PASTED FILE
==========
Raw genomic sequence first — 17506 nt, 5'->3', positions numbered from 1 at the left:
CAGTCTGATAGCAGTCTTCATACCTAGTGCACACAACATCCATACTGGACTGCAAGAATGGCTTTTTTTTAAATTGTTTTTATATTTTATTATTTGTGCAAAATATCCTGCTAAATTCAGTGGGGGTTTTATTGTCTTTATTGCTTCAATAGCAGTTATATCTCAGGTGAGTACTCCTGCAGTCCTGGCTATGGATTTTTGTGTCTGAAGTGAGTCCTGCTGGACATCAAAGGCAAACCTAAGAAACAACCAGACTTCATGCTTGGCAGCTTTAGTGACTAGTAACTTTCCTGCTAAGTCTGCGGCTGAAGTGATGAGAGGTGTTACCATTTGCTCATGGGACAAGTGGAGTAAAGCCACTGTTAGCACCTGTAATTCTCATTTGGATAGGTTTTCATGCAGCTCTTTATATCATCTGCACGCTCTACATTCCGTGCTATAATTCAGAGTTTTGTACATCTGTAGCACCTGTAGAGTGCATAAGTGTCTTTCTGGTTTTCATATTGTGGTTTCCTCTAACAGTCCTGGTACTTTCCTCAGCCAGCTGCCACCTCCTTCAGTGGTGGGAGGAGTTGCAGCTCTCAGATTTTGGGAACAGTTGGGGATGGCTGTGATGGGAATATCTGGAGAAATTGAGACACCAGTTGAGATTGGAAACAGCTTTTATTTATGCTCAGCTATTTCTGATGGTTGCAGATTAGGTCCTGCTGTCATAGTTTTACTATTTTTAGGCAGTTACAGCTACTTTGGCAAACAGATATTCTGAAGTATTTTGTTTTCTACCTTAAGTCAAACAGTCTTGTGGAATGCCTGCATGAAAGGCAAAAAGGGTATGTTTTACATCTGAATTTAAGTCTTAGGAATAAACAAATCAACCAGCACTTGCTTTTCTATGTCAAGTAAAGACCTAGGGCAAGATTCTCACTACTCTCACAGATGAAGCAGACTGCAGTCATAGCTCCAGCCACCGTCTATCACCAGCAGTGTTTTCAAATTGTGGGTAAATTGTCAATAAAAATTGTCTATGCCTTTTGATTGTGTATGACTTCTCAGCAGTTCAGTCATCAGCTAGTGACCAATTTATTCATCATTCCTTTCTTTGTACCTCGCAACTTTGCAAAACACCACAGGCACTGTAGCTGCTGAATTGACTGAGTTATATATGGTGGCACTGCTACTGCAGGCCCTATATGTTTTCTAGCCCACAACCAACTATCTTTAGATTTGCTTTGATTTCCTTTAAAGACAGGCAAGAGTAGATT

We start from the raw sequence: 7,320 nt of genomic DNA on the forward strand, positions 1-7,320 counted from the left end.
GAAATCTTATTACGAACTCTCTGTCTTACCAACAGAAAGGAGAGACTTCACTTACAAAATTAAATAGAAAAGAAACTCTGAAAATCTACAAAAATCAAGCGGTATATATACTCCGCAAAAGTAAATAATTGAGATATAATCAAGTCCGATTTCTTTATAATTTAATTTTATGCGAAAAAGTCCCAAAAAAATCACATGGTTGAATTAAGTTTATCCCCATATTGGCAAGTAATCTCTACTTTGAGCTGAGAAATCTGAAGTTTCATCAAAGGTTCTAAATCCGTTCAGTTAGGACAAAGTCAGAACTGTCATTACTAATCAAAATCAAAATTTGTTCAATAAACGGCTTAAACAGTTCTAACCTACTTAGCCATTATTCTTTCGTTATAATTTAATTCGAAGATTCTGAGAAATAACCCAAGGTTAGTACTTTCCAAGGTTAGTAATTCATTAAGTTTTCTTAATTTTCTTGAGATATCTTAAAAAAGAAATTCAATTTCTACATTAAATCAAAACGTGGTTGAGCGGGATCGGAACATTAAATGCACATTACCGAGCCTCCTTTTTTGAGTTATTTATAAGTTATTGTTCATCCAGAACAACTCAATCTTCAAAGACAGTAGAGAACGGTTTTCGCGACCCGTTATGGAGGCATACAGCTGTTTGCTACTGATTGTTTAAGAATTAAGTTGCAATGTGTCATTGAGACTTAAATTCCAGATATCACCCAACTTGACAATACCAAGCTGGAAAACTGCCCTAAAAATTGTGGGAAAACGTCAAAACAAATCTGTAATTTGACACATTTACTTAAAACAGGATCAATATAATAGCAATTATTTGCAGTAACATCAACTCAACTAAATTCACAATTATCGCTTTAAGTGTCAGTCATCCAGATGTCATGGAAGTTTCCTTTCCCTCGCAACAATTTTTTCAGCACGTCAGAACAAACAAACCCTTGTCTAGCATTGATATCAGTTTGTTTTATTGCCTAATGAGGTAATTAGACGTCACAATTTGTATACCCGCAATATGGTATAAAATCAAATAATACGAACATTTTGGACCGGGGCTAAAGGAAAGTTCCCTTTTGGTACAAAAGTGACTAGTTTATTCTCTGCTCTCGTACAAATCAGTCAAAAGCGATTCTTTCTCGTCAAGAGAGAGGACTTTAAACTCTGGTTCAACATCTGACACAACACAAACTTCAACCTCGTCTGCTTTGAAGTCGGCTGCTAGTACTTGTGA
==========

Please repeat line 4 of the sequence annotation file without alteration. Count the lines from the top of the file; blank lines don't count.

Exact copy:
GAAATCTTATTACGAACTCTCTGTCTTACCAACAGAAAGGAGAGACTTCACTTACAAAATTAAATAGAAAAGAAACTCTGAAAATCTACAAAAATCAAGCGGTATATATACTCCGCAAAAGTAAATAATTGAGATATAATCAAGTCCGATTTCTTTATAATTTAATTTTATGCGAAAAAGTCCCAAAAAAATCACATGGTTGAATTAAGTTTATCCCCATATTGGCAAGTAATCTCTACTTTGAGCTGAGAAATCTGAAGTTTCATCAAAGGTTCTAAATCCGTTCAGTTAGGACAAAGTCAGAACTGTCATTACTAATCAAAATCAAAATTTGTTCAATAAACGGCTTAAACAGTTCTAACCTACTTAGCCATTATTCTTTCGTTATAATTTAATTCGAAGATTCTGAGAAATAACCCAAGGTTAGTACTTTCCAAGGTTAGTAATTCATTAAGTTTTCTTAATTTTCTTGAGATATCTTAAAAAAGAAATTCAATTTCTACATTAAATCAAAACGTGGTTGAGCGGGATCGGAACATTAAATGCACATTACCGAGCCTCCTTTTTTGAGTTATTTATAAGTTATTGTTCATCCAGAACAACTCAATCTTCAAAGACAGTAGAGAACGGTTTTCGCGACCCGTTATGGAGGCATACAGCTGTTTGCTACTGATTGTTTAAGAATTAAGTTGCAATGTGTCATTGAGACTTAAATTCCAGATATCACCCAACTTGACAATACCAAGCTGGAAAACTGCCCTAAAAATTGTGGGAAAACGTCAAAACAAATCTGTAATTTGACACATTTACTTAAAACAGGATCAATATAATAGCAATTATTTGCAGTAACATCAACTCAACTAAATTCACAATTATCGCTTTAAGTGTCAGTCATCCAGATGTCATGGAAGTTTCCTTTCCCTCGCAACAATTTTTTCAGCACGTCAGAACAAACAAACCCTTGTCTAGCATTGATATCAGTTTGTTTTATTGCCTAATGAGGTAATTAGACGTCACAATTTGTATACCCGCAATATGGTATAAAATCAAATAATACGAACATTTTGGACCGGGGCTAAAGGAAAGTTCCCTTTTGGTACAAAAGTGACTAGTTTATTCTCTGCTCTCGTACAAATCAGTCAAAAGCGATTCTTTCTCGTCAAGAGAGAGGACTTTAAACTCTGGTTCAACATCTGACACAACACAAACTTCAACCTCGTCTGCTTTGAAGTCGGCTGCTAGTACTTGTGA